The misconception of students not appreciating teachers 

TEACHING– it’s perhaps the oldest profession known to mankind. From Jesus, Anne Sullivan and even Socrates; teachers come in many forms. In present-day, it’s a profession that is known to create other professions and helps to pass down the knowledge in all subject areas of human life.

I think it’s safe to say that teachers do not feel as valued as we’d like to think. But I can assure you that I have many teachers whom I hold close to my heart. They’re the reason I am who I am today. In fact, you would not have been reading this or wouldn’t have even seen my name in this newspaper, were it not for the tremendous work of my past and present teachers. The sharing of knowledge from one mind to another, better known as teaching, has moulded us all in all of its forms. From your mother teaching you the alphabet; your grandmother teaching you table manners; your father teaching you to drive and even your coaches at sports, teaching has always been a part of your life.

I can personally say that I was not the best student to many teachers, not because of something they did, but because of my attitude towards their class. I know many students can attest to this; when there’s no emotional connection or humanistic approaches to class sessions, you pay less attention. It is safe to say that, that is not entirely our fault because humans in most ways are very emotional beings. In no way am I trying to devalue the hard work and efforts of teachers. However, as a youth writer, I am driven by the “not-talked- about” issues. I’m writing this mainly because I believe teaching is of utmost importance to us all, young and old, black or white. As such, just as we, your students who always listen to you as you teach in front the classroom— I kindly ask you to listen to us now as we form a conversation on finding ways of improvement for both sides of the table.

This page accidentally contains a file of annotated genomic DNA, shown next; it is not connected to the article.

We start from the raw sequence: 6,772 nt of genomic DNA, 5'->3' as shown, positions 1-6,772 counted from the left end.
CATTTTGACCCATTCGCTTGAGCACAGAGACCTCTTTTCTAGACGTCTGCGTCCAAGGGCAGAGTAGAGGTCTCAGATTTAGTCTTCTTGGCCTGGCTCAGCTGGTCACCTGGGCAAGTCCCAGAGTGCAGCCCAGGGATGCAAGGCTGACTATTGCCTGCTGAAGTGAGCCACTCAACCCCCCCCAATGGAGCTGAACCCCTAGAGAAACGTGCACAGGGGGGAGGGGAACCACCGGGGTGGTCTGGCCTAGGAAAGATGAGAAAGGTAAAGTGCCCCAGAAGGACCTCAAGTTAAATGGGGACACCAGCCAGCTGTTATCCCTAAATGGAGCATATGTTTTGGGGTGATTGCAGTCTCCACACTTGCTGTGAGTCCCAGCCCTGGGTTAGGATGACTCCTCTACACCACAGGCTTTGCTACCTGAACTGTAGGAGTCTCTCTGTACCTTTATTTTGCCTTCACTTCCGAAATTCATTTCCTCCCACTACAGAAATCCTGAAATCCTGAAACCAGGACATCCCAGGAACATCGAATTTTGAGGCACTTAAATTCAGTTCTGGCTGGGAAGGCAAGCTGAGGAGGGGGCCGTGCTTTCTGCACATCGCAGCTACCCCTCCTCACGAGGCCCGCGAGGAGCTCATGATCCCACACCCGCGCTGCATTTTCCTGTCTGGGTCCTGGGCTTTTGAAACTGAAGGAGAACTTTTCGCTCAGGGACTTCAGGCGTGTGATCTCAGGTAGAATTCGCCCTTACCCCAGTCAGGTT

Constructively criticising and appreciating something or someone at the same time can be tricky, because words and their meanings can get lost in translation through emotions. However, I’ll try my best to make this as simple as possible. If you’re a teacher reading this, I’ll need you to be honest with yourself and acknowledge the fact that perhaps you or a colleague you know may not be the best teacher in terms of attitude to work and execution of curriculum. As any human being, we tend to generalise most aspects of our lives. As such, you’d find some students holding a somewhat negative attitude towards all teachers because of one or two ‘not-so- good’ experiences.

That is not the only reason for students’ reactions to teachers— there are countless. From disliking the country’s current education system to being a reminder of a very strict parent and even for simpler reasons such as giving frequent amounts of homework! As a teacher, not every child will appreciate your approach to teaching and vice versa and that’s fine to an extent. The point I’m trying to make is that some of the negative responses students may have towards you are deeper than you think. And even if we do find out these reasons, what do we do? Well, that is where there’s a bridge between us–social workers–and you, teachers.

I need all teachers reading to remember that every child is different, has different learning styles and coping mechanisms. There are children in your classrooms from all walks and classes of life. Some are without parents, some have been hurt by their parents. Many are without physical and financial resources for a better education. Believe it or not, your classroom sometimes is an escape from life’s problems for most students. Your classroom should allow students to have hope and in the moment they can envision and become whatever or whoever they strive to be. With that said, I do hope all the teachers of Guyana have a wonderful Teacher’s Month and may you continue to be an inspiration for your students, may you continue to plant the fruits of knowledge for all generations to come.

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